**Figure A3.**Values of $\Delta {m}_{\mathbf{x}}^{\mathrm{mdl},\mathrm{ML}}$. Italian female population. Ages 0–100 and years 1960–2014.

**Figure A4.**${\kappa}_{t}^{(1)}$ and ${\kappa}_{t}^{(1,\psi )}$: Fitted value (1960–2000) and forecasted values (2000–2014).

## References

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1 | The AIC and BIC statistics are both function of the log-likelihood, $\mathcal{L}$, and the number of parameters involved in the model, $\nu $: AIC $=2\nu -2\mathcal{L}$, and BIC $=\nu logN-2\mathcal{L}$, where N is the number of observations. |

2 |

**Figure 1.**Heat map of standardized residuals of the mortality models. Ages 0–100 and years 1915–2014, Italian population.

**Figure 2.**Estimates of the optimal number of boosting iterations for the LC, RH, and Plat model. Black line: Out-of-bag estimates; green line: cross-validation estimates.

**Figure 3.**Values of $\Delta {m}_{\mathbf{x}}^{\mathrm{mdl},\mathrm{ML}}$. Italian male population. Ages 0–100 and years 1915–2014.

**Figure 4.**Logarithm of mortality rate, ages 0–50. Italian male population. Examples for cohorts born in 1915, 1940, 1965, 1990, and 2014.

**Figure 5.**Values of $\Delta {m}_{\mathbf{x}}^{\mathrm{mdl},\mathrm{ML}}$. Italian male population. Ages 0–100 and years 1960–2014.

**Table 1.**Log-likelihood, AIC and BIC statistics for LC, RH and Plat model. Ages 0–100 and years 1915–2014, Italian population.

Gender: | Males | Females | ||||
---|---|---|---|---|---|---|

Model: | LC | RH | Plat | LC | RH | Plat |

$\nu $ | 300 | 499 | 496 | 300 | 499 | 496 |

$\mathcal{L}$ | −643,226 | −307,985 | −875,549 | −176,421 | −137,098 | −281,518 |

AIC (Rank) | 1,287,051 (2) | 616,967 (1) | 1,752,089 (3) | 353,442 (2) | 275,193 (1) | 564,028 (3) |

BIC (Rank) | 1,289,218 (2) | 620,570 (1) | 1,755,671 (3) | 355,608 (2) | 278,796 (1) | 567,610 (3) |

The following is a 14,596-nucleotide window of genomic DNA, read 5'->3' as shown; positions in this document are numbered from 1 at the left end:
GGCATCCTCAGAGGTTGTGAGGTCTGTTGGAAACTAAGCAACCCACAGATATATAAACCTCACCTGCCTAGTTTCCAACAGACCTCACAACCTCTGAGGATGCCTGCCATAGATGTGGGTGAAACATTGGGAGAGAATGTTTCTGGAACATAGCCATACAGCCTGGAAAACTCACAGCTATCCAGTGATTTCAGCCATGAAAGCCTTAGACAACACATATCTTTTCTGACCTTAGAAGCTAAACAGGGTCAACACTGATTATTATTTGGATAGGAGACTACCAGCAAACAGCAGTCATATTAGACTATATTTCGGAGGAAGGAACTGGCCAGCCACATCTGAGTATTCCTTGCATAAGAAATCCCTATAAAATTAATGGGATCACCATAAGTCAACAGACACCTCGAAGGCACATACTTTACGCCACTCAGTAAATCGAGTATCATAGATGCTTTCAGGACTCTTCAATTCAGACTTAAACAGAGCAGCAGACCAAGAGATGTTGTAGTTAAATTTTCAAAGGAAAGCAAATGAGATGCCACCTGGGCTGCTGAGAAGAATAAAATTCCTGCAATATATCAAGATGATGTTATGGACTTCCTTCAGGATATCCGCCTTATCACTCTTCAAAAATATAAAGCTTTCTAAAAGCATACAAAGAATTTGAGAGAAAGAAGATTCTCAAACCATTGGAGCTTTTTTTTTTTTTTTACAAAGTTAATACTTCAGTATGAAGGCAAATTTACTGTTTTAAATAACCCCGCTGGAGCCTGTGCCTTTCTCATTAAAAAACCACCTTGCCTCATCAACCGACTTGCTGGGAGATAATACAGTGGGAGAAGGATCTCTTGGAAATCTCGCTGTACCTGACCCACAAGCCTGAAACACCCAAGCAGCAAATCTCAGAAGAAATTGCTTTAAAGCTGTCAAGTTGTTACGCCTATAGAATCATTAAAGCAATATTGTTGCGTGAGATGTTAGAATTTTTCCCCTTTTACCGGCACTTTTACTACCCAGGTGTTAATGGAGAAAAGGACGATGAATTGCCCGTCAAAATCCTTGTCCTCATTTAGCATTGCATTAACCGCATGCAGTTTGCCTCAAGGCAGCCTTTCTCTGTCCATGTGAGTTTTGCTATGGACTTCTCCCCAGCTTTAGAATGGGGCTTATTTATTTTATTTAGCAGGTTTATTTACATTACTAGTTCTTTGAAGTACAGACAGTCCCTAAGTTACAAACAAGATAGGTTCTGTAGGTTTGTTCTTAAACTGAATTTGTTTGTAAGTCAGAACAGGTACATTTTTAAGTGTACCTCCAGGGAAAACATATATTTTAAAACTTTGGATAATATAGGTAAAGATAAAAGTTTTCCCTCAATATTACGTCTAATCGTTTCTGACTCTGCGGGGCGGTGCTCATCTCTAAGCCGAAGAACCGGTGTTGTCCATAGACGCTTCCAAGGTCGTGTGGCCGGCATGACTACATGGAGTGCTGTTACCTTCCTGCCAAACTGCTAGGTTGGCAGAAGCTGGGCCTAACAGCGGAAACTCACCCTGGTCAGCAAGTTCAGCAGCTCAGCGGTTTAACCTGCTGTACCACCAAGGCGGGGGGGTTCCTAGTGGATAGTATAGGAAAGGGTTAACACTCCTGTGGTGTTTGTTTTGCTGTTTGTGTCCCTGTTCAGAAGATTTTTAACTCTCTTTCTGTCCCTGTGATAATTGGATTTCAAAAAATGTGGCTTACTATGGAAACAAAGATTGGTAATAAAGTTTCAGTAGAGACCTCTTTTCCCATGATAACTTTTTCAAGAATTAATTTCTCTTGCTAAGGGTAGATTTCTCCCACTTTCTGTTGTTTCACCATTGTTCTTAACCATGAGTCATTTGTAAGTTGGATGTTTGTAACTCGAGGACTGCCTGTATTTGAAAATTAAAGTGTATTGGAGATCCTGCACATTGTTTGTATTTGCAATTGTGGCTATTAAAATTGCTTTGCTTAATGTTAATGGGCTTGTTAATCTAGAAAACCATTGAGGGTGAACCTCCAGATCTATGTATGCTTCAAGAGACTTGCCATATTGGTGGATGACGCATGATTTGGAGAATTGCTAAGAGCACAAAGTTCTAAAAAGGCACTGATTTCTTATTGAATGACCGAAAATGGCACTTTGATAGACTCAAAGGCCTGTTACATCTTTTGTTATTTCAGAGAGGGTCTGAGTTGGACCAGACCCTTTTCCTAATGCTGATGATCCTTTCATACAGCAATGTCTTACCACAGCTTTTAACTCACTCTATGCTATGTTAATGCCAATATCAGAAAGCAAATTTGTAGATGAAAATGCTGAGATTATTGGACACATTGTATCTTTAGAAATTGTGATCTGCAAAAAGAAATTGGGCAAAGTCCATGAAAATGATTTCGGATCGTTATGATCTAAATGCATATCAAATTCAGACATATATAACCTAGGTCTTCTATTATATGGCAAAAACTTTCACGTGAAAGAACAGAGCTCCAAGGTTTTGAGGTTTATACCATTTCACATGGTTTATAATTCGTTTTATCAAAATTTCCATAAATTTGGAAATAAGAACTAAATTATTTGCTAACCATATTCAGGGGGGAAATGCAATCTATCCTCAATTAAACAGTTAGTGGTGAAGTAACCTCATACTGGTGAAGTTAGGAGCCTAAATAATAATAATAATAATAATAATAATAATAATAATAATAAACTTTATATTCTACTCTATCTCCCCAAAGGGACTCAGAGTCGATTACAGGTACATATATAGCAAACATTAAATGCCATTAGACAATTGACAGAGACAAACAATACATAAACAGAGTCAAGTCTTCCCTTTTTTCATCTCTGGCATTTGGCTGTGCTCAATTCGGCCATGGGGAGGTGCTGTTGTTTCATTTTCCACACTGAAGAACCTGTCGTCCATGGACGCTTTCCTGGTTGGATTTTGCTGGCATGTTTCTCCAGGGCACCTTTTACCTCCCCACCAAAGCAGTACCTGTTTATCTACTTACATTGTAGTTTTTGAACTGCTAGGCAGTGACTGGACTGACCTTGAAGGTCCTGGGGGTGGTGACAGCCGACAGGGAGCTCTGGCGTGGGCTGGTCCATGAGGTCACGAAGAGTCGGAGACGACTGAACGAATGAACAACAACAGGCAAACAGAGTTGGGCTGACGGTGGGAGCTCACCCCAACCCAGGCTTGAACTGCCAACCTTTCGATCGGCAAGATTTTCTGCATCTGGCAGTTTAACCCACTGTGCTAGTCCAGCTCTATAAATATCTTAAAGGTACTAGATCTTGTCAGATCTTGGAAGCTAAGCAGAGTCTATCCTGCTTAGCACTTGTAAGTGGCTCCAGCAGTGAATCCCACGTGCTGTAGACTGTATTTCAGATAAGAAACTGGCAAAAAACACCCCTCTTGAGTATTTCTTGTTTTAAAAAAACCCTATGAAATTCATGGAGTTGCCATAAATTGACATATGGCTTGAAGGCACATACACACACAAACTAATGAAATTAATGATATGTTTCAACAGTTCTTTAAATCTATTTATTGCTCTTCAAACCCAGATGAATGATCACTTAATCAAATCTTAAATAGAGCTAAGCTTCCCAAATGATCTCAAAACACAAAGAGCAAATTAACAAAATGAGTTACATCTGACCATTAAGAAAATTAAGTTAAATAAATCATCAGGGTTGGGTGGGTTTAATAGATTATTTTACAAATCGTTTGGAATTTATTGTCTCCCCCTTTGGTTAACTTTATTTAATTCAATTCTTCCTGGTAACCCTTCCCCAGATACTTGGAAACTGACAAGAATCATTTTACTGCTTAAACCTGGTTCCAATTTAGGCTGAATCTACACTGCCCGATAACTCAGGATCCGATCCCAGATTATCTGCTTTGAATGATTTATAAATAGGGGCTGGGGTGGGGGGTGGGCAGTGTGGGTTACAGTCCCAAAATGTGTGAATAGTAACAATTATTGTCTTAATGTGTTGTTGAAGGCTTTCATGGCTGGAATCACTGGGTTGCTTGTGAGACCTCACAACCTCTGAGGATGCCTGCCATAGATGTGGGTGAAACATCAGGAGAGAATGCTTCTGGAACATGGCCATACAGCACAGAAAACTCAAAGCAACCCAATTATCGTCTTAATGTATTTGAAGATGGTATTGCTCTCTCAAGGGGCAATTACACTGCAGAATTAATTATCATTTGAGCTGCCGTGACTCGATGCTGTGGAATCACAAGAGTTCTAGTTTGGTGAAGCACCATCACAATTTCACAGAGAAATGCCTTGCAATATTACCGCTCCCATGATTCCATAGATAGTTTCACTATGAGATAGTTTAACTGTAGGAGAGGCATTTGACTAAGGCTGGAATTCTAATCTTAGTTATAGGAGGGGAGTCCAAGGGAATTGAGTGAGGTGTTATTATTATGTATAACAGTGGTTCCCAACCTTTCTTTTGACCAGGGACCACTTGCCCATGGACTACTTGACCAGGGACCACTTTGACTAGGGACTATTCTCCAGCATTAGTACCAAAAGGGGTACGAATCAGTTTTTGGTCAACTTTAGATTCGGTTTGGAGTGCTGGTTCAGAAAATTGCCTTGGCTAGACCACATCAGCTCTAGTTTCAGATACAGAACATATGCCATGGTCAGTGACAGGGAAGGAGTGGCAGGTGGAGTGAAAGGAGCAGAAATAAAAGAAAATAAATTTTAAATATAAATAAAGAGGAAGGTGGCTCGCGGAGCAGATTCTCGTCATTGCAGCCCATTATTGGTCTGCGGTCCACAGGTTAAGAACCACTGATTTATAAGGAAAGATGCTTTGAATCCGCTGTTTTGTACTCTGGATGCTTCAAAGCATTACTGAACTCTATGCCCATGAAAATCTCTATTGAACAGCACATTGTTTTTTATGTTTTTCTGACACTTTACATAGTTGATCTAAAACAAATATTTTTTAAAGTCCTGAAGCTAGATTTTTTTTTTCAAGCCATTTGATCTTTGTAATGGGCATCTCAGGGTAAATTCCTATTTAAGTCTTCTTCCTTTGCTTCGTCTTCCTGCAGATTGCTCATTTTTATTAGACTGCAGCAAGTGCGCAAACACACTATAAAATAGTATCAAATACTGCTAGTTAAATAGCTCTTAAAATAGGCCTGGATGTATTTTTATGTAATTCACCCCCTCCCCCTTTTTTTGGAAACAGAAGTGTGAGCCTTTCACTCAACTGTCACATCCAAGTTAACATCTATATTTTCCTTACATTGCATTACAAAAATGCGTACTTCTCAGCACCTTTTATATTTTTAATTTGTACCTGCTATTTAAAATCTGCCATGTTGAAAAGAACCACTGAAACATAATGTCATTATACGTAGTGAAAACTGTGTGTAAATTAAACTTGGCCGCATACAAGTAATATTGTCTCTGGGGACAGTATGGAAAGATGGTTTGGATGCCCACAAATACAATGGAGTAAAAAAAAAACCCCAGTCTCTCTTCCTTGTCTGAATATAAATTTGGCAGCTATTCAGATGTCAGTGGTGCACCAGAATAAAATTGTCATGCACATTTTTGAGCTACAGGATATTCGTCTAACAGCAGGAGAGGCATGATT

**Table 2.**Explained variance and MSR by the RF algorithm for the LC, RH, and Plat model. Ages 0–100 and years 1915–2014, Italian population.

Model | Explained Variance | MSR |
---|---|---|

LC | 96.25% | 0.0263 |

RH | 86.48% | 0.0057 |

Plat | 91.14% | 0.0058 |

**Table 3.**MAPE of fitted with respect to observed data for the LC, RH, and Plat model, before (No ML) and after (DT, RF, GB) the application of ML algorithms. Ages 0–100 and years 1915–2014, Italian population. Values in bold indicate the specification with the smaller MAPE for each model.

Gender | Males | Females | ||||
---|---|---|---|---|---|---|

Model | LC | RH | Plat | LC | RH | Plat |

No ML | $19.48\%$ | $18.03\%$ | $25.81\%$ | $13.83\%$ | $13.96\%$ | $22.34\%$ |

DT | $11.06\%$ | $11.57\%$ | $13.69\%$ | $9.42\%$ | $9.12\%$ | $11.53\%$ |

RF | 4.85% | 4.89% | 4.79% | 4.61% | 4.65% | 4.49% |

GB | $13.80\%$ | $11.35\%$ | $14.59\%$ | $8.48\%$ | $7.84\%$ | $9.77\%$ |

**Table 4.**Out-of-sample test results: RMSLE and RMSE for the LC model without and with machine learning. ML estimator ${\widehat{\psi}}_{\mathbf{x}}^{\mathrm{LC},\mathrm{ML}}$ modeled according to the LC framework. Years 2000–2014 (fitting period: 1915–2000). Values in bold indicate the model with the smaller RMSLE and RMSE.

RMSLE | RMSE | |||
---|---|---|---|---|

Model | Males | Females | Males | Females |

LC | 0.0290 | 0.0195 | 0.7282 | 0.7734 |

LC, DT | 0.0139 | 0.0068 | 0.3567 | 0.5351 |

LC, RF | 0.0083 | 0.0044 | 0.3624 | 0.1532 |

LC, GB | 0.0100 | 0.0056 | 0.3536 | 0.1841 |

**Table 5.**MAPE of fitted with respect to observed data for the LC, RH, and Plat model, before (No ML) and after (DT, RF, GB) the application of ML algorithms. Ages 0–100 and years 1960–2014, Italian population. Values in bold indicate the specification with the smaller MAPE for each model.

Gender | Males | Females | ||||
---|---|---|---|---|---|---|

Model | LC | RH | Plat | LC | RH | Plat |

No ML | 11.08% | 8.51% | 12.67% | 9.20% | 8.44% | 12.32% |

DT | 5.86% | 5.27% | 6.25% | 5.90% | 5.71% | 6.62% |

RF | 4.07% | 4.02% | 3.89% | 4.95% | 4.79% | 4.81% |

GB | 6.04% | 4.84% | 6.07% | 5.49% | 5.16% | 6.27% |

**Table 6.**Out-of-sample test results: RMSLE and RMSE for the LC model without and with machine learning. Years 2000–2014 (fitting period: 1960–2000). Values in bold indicate the model with the smaller RMSLE and RMSE.

RMSLE | RMSE | |||
---|---|---|---|---|

Model | Males | Females | Males | Females |

LC | 0.0309 | 0.0183 | 0.3298 | 0.1840 |

LC, DT | 0.0115 | 0.0074 | 0.3212 | 0.1789 |

LC, RF | 0.0100 | 0.0066 | 0.3095 | 0.1761 |

LC, GB | 0.0102 | 0.0070 | 0.3028 | 0.1730 |

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**MDPI and ACS Style**

Levantesi, S.; Pizzorusso, V.
Application of Machine Learning to Mortality Modeling and Forecasting. *Risks* **2019**, *7*, 26.
https://doi.org/10.3390/risks7010026

**AMA Style**

Levantesi S, Pizzorusso V.
Application of Machine Learning to Mortality Modeling and Forecasting. *Risks*. 2019; 7(1):26.
https://doi.org/10.3390/risks7010026

**Chicago/Turabian Style**

Levantesi, Susanna, and Virginia Pizzorusso.
2019. "Application of Machine Learning to Mortality Modeling and Forecasting" *Risks* 7, no. 1: 26.
https://doi.org/10.3390/risks7010026